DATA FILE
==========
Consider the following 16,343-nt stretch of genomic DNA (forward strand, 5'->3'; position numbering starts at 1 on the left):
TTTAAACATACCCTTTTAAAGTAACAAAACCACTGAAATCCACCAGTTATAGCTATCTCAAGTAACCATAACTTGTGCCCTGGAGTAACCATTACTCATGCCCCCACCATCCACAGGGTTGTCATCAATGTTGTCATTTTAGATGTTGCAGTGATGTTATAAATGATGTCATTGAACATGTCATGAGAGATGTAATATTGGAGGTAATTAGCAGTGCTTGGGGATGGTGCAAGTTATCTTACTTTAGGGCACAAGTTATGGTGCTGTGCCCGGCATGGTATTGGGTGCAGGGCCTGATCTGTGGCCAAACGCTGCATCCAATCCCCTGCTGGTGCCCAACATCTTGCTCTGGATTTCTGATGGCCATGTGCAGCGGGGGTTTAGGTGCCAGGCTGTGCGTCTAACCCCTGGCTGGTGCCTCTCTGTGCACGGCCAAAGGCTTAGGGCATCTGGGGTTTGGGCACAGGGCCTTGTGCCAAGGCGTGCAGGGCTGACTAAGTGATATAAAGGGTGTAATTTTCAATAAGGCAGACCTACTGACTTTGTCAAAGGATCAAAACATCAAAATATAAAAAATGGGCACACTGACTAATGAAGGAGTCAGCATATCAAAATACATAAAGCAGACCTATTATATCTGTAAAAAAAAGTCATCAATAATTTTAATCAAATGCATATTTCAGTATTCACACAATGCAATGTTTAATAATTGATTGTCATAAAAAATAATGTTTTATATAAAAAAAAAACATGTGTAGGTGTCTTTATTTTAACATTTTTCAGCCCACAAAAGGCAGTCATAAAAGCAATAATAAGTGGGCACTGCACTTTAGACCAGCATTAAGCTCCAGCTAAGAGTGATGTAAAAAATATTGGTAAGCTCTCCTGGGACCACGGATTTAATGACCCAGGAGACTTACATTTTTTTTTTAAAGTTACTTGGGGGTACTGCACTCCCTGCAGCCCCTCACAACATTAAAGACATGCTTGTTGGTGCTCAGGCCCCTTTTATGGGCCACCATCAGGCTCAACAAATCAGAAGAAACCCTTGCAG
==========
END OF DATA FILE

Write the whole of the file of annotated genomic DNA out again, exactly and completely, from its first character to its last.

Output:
Consider the following 16,343-nt stretch of genomic DNA (forward strand, 5'->3'; position numbering starts at 1 on the left):
TTTAAACATACCCTTTTAAAGTAACAAAACCACTGAAATCCACCAGTTATAGCTATCTCAAGTAACCATAACTTGTGCCCTGGAGTAACCATTACTCATGCCCCCACCATCCACAGGGTTGTCATCAATGTTGTCATTTTAGATGTTGCAGTGATGTTATAAATGATGTCATTGAACATGTCATGAGAGATGTAATATTGGAGGTAATTAGCAGTGCTTGGGGATGGTGCAAGTTATCTTACTTTAGGGCACAAGTTATGGTGCTGTGCCCGGCATGGTATTGGGTGCAGGGCCTGATCTGTGGCCAAACGCTGCATCCAATCCCCTGCTGGTGCCCAACATCTTGCTCTGGATTTCTGATGGCCATGTGCAGCGGGGGTTTAGGTGCCAGGCTGTGCGTCTAACCCCTGGCTGGTGCCTCTCTGTGCACGGCCAAAGGCTTAGGGCATCTGGGGTTTGGGCACAGGGCCTTGTGCCAAGGCGTGCAGGGCTGACTAAGTGATATAAAGGGTGTAATTTTCAATAAGGCAGACCTACTGACTTTGTCAAAGGATCAAAACATCAAAATATAAAAAATGGGCACACTGACTAATGAAGGAGTCAGCATATCAAAATACATAAAGCAGACCTATTATATCTGTAAAAAAAAGTCATCAATAATTTTAATCAAATGCATATTTCAGTATTCACACAATGCAATGTTTAATAATTGATTGTCATAAAAAATAATGTTTTATATAAAAAAAAAACATGTGTAGGTGTCTTTATTTTAACATTTTTCAGCCCACAAAAGGCAGTCATAAAAGCAATAATAAGTGGGCACTGCACTTTAGACCAGCATTAAGCTCCAGCTAAGAGTGATGTAAAAAATATTGGTAAGCTCTCCTGGGACCACGGATTTAATGACCCAGGAGACTTACATTTTTTTTTTAAAGTTACTTGGGGGTACTGCACTCCCTGCAGCCCCTCACAACATTAAAGACATGCTTGTTGGTGCTCAGGCCCCTTTTATGGGCCACCATCAGGCTCAACAAATCAGAAGAAACCCTTGCAG